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Which brings us to Nintendo, whose Wii has not budged a penny since its November 2006 launch nearly three years ago. After blistering sales in the first quarter of this year, the retail temperature for the system has cooled significantly and its year-to-date sales are down 21% over the same period last year.
In part, that drop has to be attributed to the truly phenomenal sales the system experienced throughout all of 2008. One could easily take the view that sales of the Wii are now normal, and it bears pointing out that the Wii is still outselling each of the PlayStation 3 and Xbox 360 each month.
However, given the scale of consumer demand for the system at $250, it stands to reason that demand would spike again if the price were dropped.
The issue isn't just moving hardware for hardware's sake, but the fact that hardware sales drive software. According Mr. Pachter of Wedbush Morgan Securities, Wii software sales were down in August 2009 compared to August 2008 and he expects them to remain down year-on-year through November unless Nintendo drops the price of the Wii.
(To be fair, Nintendo isn't the only system whose software sales are down. According to Anita Frazier, analyst for the NPD Group, “the PlayStation 3 was the only platform to realize a year-over-year increase in total software sales.”)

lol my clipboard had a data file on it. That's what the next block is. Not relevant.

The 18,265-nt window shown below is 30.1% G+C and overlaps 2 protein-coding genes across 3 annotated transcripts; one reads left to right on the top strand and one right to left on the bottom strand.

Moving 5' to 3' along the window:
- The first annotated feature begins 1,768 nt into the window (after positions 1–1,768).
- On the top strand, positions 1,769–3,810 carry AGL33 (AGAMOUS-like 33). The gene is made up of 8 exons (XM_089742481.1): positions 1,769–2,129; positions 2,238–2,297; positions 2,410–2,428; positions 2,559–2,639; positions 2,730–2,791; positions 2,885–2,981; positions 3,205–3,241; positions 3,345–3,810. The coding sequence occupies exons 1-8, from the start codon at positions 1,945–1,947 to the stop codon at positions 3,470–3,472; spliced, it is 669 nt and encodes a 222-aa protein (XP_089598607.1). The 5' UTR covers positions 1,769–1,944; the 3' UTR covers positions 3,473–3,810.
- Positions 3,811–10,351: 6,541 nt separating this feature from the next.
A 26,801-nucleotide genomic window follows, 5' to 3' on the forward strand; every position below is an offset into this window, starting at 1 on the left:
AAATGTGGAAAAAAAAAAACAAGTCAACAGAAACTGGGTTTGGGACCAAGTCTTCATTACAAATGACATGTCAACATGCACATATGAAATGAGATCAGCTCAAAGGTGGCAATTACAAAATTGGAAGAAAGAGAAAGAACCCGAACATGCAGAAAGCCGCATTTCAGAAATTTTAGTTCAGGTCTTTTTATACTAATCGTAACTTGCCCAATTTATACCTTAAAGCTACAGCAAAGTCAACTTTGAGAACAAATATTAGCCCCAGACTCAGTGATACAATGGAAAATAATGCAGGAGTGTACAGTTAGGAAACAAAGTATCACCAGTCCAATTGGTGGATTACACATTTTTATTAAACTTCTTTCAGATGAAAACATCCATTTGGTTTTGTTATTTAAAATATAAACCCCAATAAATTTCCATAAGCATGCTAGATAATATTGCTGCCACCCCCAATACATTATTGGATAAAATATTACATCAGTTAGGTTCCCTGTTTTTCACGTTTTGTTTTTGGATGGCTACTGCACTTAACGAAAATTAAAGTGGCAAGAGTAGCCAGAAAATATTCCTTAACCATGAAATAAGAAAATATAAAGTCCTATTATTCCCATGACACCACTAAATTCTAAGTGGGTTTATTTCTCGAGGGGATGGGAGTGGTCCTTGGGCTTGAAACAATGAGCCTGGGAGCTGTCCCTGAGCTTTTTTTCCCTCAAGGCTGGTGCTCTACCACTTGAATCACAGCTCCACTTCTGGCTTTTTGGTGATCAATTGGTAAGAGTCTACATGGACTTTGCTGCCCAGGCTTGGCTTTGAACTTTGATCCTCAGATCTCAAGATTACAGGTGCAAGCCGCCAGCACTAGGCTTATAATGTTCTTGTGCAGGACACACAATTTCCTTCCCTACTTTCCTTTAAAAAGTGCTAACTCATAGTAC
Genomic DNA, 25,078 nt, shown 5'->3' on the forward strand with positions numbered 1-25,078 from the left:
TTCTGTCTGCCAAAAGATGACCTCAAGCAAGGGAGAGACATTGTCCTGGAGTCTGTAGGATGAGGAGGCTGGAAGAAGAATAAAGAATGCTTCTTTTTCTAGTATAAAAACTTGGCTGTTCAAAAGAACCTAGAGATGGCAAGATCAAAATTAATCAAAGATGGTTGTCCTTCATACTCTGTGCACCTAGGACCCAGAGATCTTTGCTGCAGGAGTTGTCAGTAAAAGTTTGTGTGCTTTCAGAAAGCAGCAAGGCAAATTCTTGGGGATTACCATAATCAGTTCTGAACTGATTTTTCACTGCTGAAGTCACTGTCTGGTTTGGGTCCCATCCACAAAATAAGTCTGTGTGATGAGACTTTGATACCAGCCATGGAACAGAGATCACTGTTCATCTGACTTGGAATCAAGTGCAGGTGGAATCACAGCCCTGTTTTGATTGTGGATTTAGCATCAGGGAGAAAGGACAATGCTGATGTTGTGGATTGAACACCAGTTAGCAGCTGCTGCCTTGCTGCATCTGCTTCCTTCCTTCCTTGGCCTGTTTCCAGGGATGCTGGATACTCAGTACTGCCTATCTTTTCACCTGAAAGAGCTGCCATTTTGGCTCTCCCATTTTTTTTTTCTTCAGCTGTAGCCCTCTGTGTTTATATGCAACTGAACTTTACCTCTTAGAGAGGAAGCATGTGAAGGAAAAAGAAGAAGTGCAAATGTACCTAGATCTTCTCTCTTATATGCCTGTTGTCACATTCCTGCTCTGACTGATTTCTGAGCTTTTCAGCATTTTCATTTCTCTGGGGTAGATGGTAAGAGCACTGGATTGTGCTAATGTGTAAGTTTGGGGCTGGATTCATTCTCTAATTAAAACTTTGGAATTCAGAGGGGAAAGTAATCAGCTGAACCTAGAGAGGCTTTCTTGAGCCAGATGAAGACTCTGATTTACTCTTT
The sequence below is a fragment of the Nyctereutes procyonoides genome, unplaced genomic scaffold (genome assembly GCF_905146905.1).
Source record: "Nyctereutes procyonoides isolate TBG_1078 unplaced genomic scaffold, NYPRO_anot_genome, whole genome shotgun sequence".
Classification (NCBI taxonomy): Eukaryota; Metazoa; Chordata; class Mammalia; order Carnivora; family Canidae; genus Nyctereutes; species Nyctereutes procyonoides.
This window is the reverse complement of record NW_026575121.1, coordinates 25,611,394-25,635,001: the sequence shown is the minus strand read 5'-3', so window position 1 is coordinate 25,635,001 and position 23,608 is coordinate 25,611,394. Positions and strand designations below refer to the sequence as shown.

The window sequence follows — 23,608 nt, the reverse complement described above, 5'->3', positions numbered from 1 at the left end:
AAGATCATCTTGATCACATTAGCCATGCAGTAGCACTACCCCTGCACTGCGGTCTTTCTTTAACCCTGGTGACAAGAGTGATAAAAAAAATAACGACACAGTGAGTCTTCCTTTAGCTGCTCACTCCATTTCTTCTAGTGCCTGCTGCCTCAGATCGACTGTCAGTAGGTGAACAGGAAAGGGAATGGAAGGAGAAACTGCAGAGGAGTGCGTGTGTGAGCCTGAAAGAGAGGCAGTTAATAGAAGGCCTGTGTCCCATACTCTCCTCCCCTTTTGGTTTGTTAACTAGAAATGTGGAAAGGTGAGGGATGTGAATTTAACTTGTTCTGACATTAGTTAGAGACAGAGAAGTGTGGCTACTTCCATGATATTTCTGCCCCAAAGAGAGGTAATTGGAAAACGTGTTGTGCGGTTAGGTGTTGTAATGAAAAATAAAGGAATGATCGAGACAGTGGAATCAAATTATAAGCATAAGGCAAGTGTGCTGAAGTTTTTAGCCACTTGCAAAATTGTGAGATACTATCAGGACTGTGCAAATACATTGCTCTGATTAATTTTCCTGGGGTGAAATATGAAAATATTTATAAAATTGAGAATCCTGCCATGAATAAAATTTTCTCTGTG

The total revenue for the videogame industry in 2008 was $21.3 billion, according to the NPD Group. It appears now that the total for 2009 will likely fall short, perhaps by over a billion dollars.
Here are the factors involved:
Software Unit Sales Down: In terms of software unit sales, the industry at the end of August 2009 had sold 12.5 million fewer units than at the end of August 2008. For a sense of scale, that's more than the combined 2008 totals for Mario Kart Wii, Super Smash Bros. Brawl, and the Xbox 360 version of Grand Theft Auto IV.
While there are still some guaranteed million-sellers this holiday season, it seems unlikely that retailers will be able to move enough software to make up for the 12.5 million unit gap. For future reference, over 268 million units of software were sold in all of 2008.
Software Prices Down: The average sale price (ASP) of software has been down dramatically during 2009. After peaking right around the release of Activision's Guitar Hero World Tour, prices have generally been heading down with occasional spikes from big releases.
The combination of fewer unit sales with generally lower prices has greatly depressed software revenue in 2009. Compared to the same point in 2008, the industry's software total is behind by $765 million.
Some of this is erosion of sales of higher-priced items. For example, the music industry – specifically Guitar Hero and Rock Band – lagging over $400 million so far this year, measured against the August 2008 year-to-date total.